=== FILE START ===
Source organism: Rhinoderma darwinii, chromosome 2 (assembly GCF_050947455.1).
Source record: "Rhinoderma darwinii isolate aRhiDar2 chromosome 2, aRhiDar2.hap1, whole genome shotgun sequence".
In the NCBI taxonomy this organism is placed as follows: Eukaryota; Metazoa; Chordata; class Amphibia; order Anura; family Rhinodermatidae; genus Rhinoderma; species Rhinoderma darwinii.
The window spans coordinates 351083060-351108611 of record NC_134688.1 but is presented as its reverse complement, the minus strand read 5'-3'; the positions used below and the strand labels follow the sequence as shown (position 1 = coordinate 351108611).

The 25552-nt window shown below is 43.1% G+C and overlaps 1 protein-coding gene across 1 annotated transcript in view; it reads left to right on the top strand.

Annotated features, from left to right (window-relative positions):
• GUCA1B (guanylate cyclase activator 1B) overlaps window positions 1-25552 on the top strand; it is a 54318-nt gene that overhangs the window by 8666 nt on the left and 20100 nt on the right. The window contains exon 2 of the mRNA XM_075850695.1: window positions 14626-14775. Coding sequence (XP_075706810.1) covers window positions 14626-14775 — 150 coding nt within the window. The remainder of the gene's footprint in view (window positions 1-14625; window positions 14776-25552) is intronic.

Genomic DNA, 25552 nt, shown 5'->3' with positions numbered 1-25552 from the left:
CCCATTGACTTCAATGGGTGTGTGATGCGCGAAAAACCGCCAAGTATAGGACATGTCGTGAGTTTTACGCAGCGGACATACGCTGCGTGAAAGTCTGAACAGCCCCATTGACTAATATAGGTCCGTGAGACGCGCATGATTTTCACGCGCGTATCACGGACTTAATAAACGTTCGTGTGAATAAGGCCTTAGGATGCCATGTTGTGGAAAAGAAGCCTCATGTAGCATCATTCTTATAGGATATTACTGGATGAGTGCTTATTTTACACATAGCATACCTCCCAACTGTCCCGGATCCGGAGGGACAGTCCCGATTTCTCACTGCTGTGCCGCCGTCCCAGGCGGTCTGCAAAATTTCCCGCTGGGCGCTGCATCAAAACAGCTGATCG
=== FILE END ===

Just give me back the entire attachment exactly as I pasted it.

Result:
Source organism: Rhinoderma darwinii, chromosome 2 (assembly GCF_050947455.1).
Source record: "Rhinoderma darwinii isolate aRhiDar2 chromosome 2, aRhiDar2.hap1, whole genome shotgun sequence".
In the NCBI taxonomy this organism is placed as follows: Eukaryota; Metazoa; Chordata; class Amphibia; order Anura; family Rhinodermatidae; genus Rhinoderma; species Rhinoderma darwinii.
The window spans coordinates 351083060-351108611 of record NC_134688.1 but is presented as its reverse complement, the minus strand read 5'-3'; the positions used below and the strand labels follow the sequence as shown (position 1 = coordinate 351108611).

The 25552-nt window shown below is 43.1% G+C and overlaps 1 protein-coding gene across 1 annotated transcript in view; it reads left to right on the top strand.

Annotated features, from left to right (window-relative positions):
• GUCA1B (guanylate cyclase activator 1B) overlaps window positions 1-25552 on the top strand; it is a 54318-nt gene that overhangs the window by 8666 nt on the left and 20100 nt on the right. The window contains exon 2 of the mRNA XM_075850695.1: window positions 14626-14775. Coding sequence (XP_075706810.1) covers window positions 14626-14775 — 150 coding nt within the window. The remainder of the gene's footprint in view (window positions 1-14625; window positions 14776-25552) is intronic.

Genomic DNA, 25552 nt, shown 5'->3' with positions numbered 1-25552 from the left:
CCCATTGACTTCAATGGGTGTGTGATGCGCGAAAAACCGCCAAGTATAGGACATGTCGTGAGTTTTACGCAGCGGACATACGCTGCGTGAAAGTCTGAACAGCCCCATTGACTAATATAGGTCCGTGAGACGCGCATGATTTTCACGCGCGTATCACGGACTTAATAAACGTTCGTGTGAATAAGGCCTTAGGATGCCATGTTGTGGAAAAGAAGCCTCATGTAGCATCATTCTTATAGGATATTACTGGATGAGTGCTTATTTTACACATAGCATACCTCCCAACTGTCCCGGATCCGGAGGGACAGTCCCGATTTCTCACTGCTGTGCCGCCGTCCCAGGCGGTCTGCAAAATTTCCCGCTGGGCGCTGCATCAAAACAGCTGATCG